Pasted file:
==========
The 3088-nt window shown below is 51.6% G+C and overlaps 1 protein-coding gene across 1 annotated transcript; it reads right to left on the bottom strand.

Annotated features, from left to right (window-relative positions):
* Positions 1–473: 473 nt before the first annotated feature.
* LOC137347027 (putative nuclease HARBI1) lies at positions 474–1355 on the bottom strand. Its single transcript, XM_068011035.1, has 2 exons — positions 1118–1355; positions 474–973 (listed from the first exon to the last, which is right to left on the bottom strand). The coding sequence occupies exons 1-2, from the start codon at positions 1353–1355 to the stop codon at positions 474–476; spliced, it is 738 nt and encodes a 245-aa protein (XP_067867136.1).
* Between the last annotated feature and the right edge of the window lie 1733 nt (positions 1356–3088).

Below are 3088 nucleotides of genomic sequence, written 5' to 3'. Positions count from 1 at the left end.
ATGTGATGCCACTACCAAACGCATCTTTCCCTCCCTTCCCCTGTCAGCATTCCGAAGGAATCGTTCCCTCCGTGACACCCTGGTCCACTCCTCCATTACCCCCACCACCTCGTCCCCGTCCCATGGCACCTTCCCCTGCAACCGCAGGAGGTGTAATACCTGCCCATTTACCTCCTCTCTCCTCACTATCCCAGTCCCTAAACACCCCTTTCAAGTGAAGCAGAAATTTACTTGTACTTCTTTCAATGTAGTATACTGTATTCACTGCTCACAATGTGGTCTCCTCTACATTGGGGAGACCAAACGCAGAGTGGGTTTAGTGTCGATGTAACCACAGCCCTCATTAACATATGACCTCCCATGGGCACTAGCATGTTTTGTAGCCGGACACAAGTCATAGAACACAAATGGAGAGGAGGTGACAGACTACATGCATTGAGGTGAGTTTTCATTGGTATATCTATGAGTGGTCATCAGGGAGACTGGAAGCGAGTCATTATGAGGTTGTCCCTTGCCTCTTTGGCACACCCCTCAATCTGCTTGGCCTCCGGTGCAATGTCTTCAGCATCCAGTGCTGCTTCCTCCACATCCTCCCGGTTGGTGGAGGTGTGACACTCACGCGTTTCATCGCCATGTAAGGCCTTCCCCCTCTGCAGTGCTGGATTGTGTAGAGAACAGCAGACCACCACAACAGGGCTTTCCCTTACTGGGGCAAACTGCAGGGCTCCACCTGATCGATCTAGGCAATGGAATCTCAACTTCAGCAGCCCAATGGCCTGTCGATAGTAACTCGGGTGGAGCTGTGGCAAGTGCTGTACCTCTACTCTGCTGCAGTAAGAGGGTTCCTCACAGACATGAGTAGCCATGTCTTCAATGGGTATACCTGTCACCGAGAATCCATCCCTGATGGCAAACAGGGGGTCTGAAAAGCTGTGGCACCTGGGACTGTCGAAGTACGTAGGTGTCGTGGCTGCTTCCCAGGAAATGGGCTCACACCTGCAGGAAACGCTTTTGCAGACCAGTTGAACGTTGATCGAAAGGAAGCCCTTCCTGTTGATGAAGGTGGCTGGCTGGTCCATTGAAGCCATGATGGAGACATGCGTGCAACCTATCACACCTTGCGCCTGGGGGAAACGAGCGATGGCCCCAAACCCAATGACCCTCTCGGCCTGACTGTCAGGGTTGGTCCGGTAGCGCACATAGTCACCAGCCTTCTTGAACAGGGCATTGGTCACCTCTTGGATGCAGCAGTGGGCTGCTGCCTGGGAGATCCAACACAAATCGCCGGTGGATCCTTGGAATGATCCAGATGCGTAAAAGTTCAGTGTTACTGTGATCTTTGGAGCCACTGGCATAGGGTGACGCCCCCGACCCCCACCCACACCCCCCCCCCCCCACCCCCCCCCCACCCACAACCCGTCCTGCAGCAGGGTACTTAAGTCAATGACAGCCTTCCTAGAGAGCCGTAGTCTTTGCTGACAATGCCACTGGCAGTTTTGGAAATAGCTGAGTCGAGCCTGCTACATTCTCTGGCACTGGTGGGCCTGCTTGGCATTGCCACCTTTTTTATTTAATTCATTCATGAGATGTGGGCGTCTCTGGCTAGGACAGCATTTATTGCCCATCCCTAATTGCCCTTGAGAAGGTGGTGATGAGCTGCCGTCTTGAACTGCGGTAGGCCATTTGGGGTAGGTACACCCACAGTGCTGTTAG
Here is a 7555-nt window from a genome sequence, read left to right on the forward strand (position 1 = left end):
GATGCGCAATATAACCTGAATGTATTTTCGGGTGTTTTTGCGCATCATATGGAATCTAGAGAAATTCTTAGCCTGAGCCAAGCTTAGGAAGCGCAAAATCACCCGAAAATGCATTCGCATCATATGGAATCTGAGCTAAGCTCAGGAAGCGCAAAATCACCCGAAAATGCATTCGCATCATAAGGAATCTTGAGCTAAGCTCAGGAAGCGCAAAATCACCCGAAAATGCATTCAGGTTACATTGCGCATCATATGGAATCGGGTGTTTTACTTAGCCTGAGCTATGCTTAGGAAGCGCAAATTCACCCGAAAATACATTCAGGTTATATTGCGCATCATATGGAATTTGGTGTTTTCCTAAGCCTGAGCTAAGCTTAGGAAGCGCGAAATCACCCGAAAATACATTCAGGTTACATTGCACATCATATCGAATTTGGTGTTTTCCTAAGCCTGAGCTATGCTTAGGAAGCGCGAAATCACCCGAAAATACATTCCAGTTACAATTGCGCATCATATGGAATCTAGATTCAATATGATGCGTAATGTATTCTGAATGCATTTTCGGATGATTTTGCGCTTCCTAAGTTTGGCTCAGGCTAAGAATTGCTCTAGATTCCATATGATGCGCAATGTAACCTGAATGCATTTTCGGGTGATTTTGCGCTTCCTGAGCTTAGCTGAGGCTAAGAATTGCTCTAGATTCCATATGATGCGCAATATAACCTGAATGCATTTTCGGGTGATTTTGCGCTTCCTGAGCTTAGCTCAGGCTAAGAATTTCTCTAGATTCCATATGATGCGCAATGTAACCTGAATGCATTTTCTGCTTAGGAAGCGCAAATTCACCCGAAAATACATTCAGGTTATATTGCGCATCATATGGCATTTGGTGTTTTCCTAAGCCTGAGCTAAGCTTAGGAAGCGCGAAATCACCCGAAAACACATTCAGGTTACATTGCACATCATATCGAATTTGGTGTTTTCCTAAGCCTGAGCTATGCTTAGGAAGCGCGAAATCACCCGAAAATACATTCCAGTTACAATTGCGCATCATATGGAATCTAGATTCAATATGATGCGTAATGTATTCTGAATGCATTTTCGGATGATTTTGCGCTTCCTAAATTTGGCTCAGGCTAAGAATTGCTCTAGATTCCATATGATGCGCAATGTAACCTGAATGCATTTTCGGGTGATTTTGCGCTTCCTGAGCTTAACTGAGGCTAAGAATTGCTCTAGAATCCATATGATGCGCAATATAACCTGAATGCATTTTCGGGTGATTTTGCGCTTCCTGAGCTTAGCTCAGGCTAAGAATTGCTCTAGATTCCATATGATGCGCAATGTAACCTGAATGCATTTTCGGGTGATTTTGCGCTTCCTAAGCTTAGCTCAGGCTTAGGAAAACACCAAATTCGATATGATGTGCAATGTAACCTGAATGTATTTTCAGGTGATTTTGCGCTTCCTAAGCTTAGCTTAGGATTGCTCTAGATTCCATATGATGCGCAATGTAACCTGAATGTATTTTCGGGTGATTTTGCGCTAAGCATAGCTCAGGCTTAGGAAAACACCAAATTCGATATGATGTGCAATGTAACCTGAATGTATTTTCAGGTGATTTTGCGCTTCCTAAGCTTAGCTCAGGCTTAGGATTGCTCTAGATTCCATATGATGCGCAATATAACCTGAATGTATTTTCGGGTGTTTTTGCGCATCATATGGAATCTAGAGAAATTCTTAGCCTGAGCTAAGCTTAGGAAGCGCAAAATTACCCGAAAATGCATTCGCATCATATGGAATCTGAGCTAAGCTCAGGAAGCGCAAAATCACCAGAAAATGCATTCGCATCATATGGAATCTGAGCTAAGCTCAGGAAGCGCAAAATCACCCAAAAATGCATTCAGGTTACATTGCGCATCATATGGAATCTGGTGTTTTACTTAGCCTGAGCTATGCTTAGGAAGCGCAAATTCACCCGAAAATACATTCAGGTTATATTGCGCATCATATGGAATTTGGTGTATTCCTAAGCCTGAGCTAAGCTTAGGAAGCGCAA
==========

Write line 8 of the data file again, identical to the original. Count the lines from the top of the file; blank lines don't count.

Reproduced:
Here is a 7555-nt window from a genome sequence, read left to right on the forward strand (position 1 = left end):